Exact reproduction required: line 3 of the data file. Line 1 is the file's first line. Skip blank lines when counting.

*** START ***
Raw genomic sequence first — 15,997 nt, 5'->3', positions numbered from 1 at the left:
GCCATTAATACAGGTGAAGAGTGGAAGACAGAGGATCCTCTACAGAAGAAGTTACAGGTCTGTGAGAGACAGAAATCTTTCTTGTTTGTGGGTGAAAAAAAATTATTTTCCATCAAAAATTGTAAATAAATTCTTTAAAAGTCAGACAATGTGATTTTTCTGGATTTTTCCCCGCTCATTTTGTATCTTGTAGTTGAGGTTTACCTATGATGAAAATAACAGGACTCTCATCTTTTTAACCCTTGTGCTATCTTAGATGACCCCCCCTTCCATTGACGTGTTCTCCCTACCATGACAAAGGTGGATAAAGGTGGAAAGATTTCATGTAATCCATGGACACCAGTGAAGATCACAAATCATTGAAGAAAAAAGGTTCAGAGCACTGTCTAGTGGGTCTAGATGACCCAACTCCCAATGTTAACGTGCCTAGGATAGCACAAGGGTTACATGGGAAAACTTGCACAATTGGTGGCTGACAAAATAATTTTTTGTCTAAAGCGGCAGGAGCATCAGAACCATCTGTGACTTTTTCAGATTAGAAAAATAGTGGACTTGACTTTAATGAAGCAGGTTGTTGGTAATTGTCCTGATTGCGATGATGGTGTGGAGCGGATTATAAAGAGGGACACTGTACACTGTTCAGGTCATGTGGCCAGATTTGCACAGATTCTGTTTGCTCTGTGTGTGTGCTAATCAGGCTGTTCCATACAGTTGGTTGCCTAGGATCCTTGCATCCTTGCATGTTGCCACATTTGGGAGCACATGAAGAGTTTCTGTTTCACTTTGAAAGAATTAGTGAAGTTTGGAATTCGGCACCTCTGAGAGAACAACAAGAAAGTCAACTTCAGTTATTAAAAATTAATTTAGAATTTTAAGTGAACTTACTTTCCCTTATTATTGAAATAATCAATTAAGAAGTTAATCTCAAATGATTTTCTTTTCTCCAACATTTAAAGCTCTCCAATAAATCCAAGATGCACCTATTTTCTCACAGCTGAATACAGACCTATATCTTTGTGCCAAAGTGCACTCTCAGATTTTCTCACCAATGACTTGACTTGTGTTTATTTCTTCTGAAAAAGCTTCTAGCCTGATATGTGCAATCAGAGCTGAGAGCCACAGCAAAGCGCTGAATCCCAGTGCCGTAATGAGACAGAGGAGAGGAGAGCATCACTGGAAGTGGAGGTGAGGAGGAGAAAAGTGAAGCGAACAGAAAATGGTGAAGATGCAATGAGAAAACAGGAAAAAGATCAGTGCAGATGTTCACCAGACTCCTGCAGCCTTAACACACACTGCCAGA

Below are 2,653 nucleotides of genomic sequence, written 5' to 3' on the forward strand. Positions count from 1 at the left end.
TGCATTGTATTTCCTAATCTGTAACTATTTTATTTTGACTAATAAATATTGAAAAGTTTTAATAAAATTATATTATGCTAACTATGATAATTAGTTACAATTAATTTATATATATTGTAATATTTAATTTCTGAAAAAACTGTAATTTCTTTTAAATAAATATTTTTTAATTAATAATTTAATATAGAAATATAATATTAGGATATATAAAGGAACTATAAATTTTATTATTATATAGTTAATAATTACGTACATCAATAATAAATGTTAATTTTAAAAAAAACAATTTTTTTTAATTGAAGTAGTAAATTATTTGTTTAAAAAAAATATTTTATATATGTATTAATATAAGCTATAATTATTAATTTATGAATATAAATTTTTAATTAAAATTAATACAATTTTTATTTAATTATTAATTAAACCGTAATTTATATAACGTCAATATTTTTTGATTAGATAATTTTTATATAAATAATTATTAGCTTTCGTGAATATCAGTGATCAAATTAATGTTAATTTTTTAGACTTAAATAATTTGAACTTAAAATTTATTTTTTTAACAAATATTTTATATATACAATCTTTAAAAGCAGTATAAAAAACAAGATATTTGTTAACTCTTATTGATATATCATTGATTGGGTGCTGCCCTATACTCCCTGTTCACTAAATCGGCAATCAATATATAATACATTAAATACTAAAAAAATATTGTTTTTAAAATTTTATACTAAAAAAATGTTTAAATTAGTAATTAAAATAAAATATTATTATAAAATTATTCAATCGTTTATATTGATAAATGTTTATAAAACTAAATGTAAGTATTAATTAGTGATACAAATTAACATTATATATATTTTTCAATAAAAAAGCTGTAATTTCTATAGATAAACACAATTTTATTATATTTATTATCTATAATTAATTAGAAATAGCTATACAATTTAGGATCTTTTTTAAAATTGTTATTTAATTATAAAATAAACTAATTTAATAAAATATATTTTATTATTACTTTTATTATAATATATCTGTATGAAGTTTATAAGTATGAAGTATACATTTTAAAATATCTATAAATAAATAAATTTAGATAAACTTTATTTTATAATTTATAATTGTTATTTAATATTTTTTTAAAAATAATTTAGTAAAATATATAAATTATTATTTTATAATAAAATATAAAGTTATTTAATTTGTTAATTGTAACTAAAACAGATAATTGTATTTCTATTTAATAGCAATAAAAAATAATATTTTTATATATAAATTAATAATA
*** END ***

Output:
Below are 2,653 nucleotides of genomic sequence, written 5' to 3' on the forward strand. Positions count from 1 at the left end.